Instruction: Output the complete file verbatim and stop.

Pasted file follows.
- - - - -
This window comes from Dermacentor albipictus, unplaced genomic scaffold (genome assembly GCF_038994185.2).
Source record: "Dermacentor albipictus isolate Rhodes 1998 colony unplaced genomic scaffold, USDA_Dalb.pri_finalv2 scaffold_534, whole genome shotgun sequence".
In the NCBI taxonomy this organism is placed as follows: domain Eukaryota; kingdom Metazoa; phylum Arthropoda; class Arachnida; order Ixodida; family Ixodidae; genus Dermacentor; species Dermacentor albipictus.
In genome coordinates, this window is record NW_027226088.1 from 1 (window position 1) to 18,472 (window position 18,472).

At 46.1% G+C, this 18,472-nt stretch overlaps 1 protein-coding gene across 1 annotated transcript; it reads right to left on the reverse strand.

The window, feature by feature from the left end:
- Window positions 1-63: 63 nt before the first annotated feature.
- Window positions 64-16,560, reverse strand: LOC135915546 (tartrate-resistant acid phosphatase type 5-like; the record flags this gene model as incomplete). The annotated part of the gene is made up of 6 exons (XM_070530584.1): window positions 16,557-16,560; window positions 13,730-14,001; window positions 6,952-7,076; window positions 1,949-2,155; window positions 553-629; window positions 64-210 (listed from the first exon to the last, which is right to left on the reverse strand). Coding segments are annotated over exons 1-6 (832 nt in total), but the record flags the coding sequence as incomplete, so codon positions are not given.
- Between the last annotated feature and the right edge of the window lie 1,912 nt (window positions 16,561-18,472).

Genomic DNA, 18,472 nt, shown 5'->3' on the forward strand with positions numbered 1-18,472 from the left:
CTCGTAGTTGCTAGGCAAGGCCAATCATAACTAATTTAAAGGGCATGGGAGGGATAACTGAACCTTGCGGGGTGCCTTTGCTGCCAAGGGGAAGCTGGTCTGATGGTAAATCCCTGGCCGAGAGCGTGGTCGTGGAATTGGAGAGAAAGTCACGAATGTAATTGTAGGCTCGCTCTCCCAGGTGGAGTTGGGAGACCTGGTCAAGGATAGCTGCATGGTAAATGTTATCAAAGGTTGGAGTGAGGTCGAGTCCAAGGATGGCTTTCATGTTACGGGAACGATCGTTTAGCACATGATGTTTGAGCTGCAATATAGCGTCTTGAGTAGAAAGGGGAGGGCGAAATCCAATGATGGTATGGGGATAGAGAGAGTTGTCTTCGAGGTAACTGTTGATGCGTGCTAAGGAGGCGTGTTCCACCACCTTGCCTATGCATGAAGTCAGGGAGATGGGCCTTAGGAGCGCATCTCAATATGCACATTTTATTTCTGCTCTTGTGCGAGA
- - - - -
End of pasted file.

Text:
This window comes from Dermacentor albipictus, unplaced genomic scaffold (genome assembly GCF_038994185.2).
Source record: "Dermacentor albipictus isolate Rhodes 1998 colony unplaced genomic scaffold, USDA_Dalb.pri_finalv2 scaffold_534, whole genome shotgun sequence".
In the NCBI taxonomy this organism is placed as follows: domain Eukaryota; kingdom Metazoa; phylum Arthropoda; class Arachnida; order Ixodida; family Ixodidae; genus Dermacentor; species Dermacentor albipictus.
In genome coordinates, this window is record NW_027226088.1 from 1 (window position 1) to 18,472 (window position 18,472).

At 46.1% G+C, this 18,472-nt stretch overlaps 1 protein-coding gene across 1 annotated transcript; it reads right to left on the reverse strand.

The window, feature by feature from the left end:
- Window positions 1-63: 63 nt before the first annotated feature.
- Window positions 64-16,560, reverse strand: LOC135915546 (tartrate-resistant acid phosphatase type 5-like; the record flags this gene model as incomplete). The annotated part of the gene is made up of 6 exons (XM_070530584.1): window positions 16,557-16,560; window positions 13,730-14,001; window positions 6,952-7,076; window positions 1,949-2,155; window positions 553-629; window positions 64-210 (listed from the first exon to the last, which is right to left on the reverse strand). Coding segments are annotated over exons 1-6 (832 nt in total), but the record flags the coding sequence as incomplete, so codon positions are not given.
- Between the last annotated feature and the right edge of the window lie 1,912 nt (window positions 16,561-18,472).

Genomic DNA, 18,472 nt, shown 5'->3' on the forward strand with positions numbered 1-18,472 from the left:
CTCGTAGTTGCTAGGCAAGGCCAATCATAACTAATTTAAAGGGCATGGGAGGGATAACTGAACCTTGCGGGGTGCCTTTGCTGCCAAGGGGAAGCTGGTCTGATGGTAAATCCCTGGCCGAGAGCGTGGTCGTGGAATTGGAGAGAAAGTCACGAATGTAATTGTAGGCTCGCTCTCCCAGGTGGAGTTGGGAGACCTGGTCAAGGATAGCTGCATGGTAAATGTTATCAAAGGTTGGAGTGAGGTCGAGTCCAAGGATGGCTTTCATGTTACGGGAACGATCGTTTAGCACATGATGTTTGAGCTGCAATATAGCGTCTTGAGTAGAAAGGGGAGGGCGAAATCCAATGATGGTATGGGGATAGAGAGAGTTGTCTTCGAGGTAACTGTTGATGCGTGCTAAGGAGGCGTGTTCCACCACCTTGCCTATGCATGAAGTCAGGGAGATGGGCCTTAGGAGCGCATCTCAATATGCACATTTTATTTCTGCTCTTGTGCGAGA